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Being a legend is not easy. That ever experienced by Jackie Robinson, the first black baseball player in the American professional league, Major League Baseball in 1947. The modern era film 42 which takes its title from Jackie jersey number when he played for the Brooklyn Dodgers club is directed by Brian Helgeland. This movie tells the story of discrimination suffered by Jackie Robinson (Chadwick Boseman) as the first black player in the American professional league. Since Germany and Japan were defeated in World War II, American soldiers returned home as heroes who managed to eliminate racism. But in the United States alone it racism that is still rampant. Indeed, blacks are no longer a slave, but their freedom is still very much when…show more content…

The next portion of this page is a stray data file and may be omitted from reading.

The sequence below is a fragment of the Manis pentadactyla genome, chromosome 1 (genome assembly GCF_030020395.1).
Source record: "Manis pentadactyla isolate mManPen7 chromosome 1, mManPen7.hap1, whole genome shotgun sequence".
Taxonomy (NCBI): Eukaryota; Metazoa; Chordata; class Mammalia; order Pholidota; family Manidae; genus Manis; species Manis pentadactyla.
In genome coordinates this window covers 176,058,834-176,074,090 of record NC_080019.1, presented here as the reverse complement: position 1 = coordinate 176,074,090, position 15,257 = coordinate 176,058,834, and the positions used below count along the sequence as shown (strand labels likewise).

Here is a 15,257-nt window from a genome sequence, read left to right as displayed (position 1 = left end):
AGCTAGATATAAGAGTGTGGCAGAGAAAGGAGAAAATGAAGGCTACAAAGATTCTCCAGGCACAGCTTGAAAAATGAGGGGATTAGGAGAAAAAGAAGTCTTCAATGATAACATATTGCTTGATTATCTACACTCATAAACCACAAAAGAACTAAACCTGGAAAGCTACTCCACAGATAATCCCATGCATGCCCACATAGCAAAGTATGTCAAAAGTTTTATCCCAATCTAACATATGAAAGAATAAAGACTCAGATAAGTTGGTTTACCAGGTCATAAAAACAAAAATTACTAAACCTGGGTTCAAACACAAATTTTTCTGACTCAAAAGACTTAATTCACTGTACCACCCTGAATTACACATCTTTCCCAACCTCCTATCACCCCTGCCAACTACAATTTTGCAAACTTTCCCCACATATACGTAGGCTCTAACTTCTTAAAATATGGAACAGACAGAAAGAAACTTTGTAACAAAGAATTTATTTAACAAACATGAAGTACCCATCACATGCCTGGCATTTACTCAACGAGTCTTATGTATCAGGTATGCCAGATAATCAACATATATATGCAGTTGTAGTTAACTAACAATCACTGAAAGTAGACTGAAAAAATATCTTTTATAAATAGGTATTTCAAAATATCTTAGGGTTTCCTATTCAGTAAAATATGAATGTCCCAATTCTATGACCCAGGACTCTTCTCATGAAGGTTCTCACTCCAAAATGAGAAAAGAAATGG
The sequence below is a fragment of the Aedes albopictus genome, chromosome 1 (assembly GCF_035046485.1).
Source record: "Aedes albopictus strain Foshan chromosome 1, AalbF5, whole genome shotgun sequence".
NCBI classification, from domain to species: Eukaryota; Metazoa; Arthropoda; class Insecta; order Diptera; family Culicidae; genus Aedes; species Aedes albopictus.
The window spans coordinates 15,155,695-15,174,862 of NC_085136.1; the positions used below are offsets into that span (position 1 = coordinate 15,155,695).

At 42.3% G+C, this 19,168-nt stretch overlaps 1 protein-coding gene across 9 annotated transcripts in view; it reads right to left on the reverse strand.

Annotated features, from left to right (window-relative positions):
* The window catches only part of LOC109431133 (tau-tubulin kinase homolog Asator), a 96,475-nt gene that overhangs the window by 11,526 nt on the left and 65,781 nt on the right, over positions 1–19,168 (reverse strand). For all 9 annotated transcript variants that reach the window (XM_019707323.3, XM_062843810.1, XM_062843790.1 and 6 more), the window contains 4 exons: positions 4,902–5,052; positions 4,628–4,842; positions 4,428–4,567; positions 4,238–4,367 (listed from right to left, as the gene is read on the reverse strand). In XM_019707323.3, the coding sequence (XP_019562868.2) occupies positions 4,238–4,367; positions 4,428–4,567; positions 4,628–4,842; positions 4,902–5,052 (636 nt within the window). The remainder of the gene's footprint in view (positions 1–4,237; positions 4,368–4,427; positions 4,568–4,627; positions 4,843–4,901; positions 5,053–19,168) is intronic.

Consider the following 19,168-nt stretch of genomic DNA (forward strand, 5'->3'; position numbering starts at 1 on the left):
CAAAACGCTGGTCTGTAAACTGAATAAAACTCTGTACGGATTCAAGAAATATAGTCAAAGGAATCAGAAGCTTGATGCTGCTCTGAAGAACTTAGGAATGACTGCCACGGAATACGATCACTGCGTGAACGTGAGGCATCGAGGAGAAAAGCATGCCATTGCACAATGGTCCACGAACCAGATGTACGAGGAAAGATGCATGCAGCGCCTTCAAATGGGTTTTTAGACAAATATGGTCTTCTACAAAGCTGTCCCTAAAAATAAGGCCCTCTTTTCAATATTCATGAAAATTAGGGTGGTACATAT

Several efforts have been made by Brian Helgeland always director and screenwriter to create a character Jackie is not a person who's too perfect. Many ways, among others by writing the character of Jackie as a figure of temperament or show some failures Jackie in a game. But again these things are still too safe and not to make me feel the character of Jackie as someone who was more humane. I did not know the figure of Jackie Robinson before watching this movie, but I am sure that all the figures and inspiration powerful as any he must have a dark side that makes it not perfect. From the plot also nothing special here. Everything flows in the direction that is predictable. But with all the standard stuff and the option to play on the safe path is fortunately not make 42 into a boring spectacle. At least Helgeland and the actors were able to make this film remains entertaining to watch. Some dramatic moments shown although often feels cliche but I admit still able to give an injection of emotion that makes the film more alive. Some conflicts are present talked about the racism that is so thick and my mission for this movie to describe how bad racism is quite successful. I myself made so annoyed at people who act in a racist on Jackie in this film and be able to strike a few moments though again feels cliche. Beyond the cliché, but entertaining story, 42 also benefited from the success of the
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